Combining data on mass loss from the Greenland and Antarctica ice sheets, and changes in water storage on land surfaces (due to dam, reservoirs and irrigation), they were able to feed this information into mathematical equations that could calculate sea level estimates around the globe.
‘I was quite surprised by the outcomes,’ says Thomas Frederikse who authored the study. ‘Over the last 20 years the oceans have become ~2.5 mm deeper. It was already assumed that bottom deformation was small, compared to sea-level rise on a global scale. However, we show that for some regions, especially the Arctic and Southern oceans, its size is considerable.’

Sea level rise is caused primarily by two factors related to global warming: the added water from melting ice sheets and glaciers, and the expansion of sea water as it warms. This rise has long been documented, but what these new findings mean is that the global sea level rise is actually higher than previously thought.

The existing numbers were based on satellite data which measured surface level relative to the centre of the Earth, assuming the ocean floor as basically a fixed constant depth. Now this assumption has been proved to be wrong, the significance being that even more water from melting ice has reentered the oceans than was thought, thanks to climate change and human activity.

Perhaps almost as telling of the state of wilful ignorance to climate change and its consequences, is that the unexpected phenomena of our swelling oceans actually contracting the Earth has been known by scientists for some time, it is simply a lesser documented and less visible symptom of climate change.

The team of researchers from Delft have managed to quantify this extreme effect, finding that the increase in weight of the oceans has caused the sea floor to sink by about 0.1 mm/year between 1993-2014, or 2.5 mm over the entire period, and this is a trend that will only worsen with time.
‘It is widely accepted that, when greenhouse gas emissions won’t be cut, the ice sheets will retreat at a much faster pace than today, and then, due to the massive increase in ocean mass, seafloor deformation will become significant,’ says Frederikse.

The research also revealed some other unexpected consequences, as some areas of the sea floor are forced down, others rise. ‘On regional scales, the effect was certainly larger than expected: in the Arctic, which becomes less and less heavy due to mass loss in Greenland and many glaciers, the ocean floor rises at about 1 mm/y,’ explains Frederikse.

These incremental seafloor changes might not seem all that problematic from land, but for scientists documenting the rate of melting ice and sea level change they are more than simply numbers and maths equations, they signal once again the need for action on climate change.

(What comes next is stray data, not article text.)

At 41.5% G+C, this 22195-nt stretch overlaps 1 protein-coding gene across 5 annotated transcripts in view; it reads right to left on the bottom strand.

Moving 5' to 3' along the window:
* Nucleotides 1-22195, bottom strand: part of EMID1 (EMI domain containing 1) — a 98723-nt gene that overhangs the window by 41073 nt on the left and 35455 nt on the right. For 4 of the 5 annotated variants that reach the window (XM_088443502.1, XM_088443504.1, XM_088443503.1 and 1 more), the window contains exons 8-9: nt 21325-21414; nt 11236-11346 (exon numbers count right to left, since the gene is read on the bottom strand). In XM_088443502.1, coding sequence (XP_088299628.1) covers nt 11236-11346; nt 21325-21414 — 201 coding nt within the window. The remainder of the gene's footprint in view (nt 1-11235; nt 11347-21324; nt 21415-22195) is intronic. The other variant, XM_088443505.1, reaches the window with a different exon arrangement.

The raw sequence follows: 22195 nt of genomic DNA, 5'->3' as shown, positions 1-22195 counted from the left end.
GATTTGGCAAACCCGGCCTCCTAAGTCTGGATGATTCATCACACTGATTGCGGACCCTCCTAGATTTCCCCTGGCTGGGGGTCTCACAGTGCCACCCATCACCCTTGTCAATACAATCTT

For Frederikse, this is one of the most important implication of the study. ‘I’m fascinated by the fact that due to our behaviour, we do not only change the Earth’s thermostat, we’re literally deforming our own planet. Fascinating, but very worrisome,’ he says.

Walking on Water: islands adapting to sea level rise

Sustainability GPSS-GLI

Published on Jan 31, 2018

In October 2013, a 7.2-magnitude earthquake struck the province of Bohol, Philippines, inducing about 1m land subsidence to some of its small island communities. Now, the islands of Batasan, Pangapasan, Ubay and Bilangbilangan of the Municipality of Tubigon experience partial or complete flooding even during normal spring tides. Coming face-to-face with a hundred years’ worth of sea level rise, the island communities show that they are far more resilient than we think. Filmed in June 2017, Walking on Water presents the perceptions of the islanders regarding the problems that they are facing If you want to read more, please see: Blog story http://www.thehatch.tv/walkingonwater/ Scientific paper https://www.nature.com/articles/nclim…


TNC Network
Published on Feb 24, 2018

New Study Finds Sea Level Rise Accelerating Global sea level rise has been accelerating in recent decades, rather than increasing steadily, according to a new study based on 25 years of NASA and European satellite data. This acceleration, driven mainly by increased melting in Greenland and Antarctica, has the potential to double the total sea level rise projected by 2100 when compared to projections that assume a constant rate of sea level rise. If the rate of ocean rise continues to change at this pace, sea level will rise 26 inches by 2100, enough to cause significant problems for coastal cities. Continued study and understanding how fast sea level is increasing can help prepare for the effects in coastal areas around the world.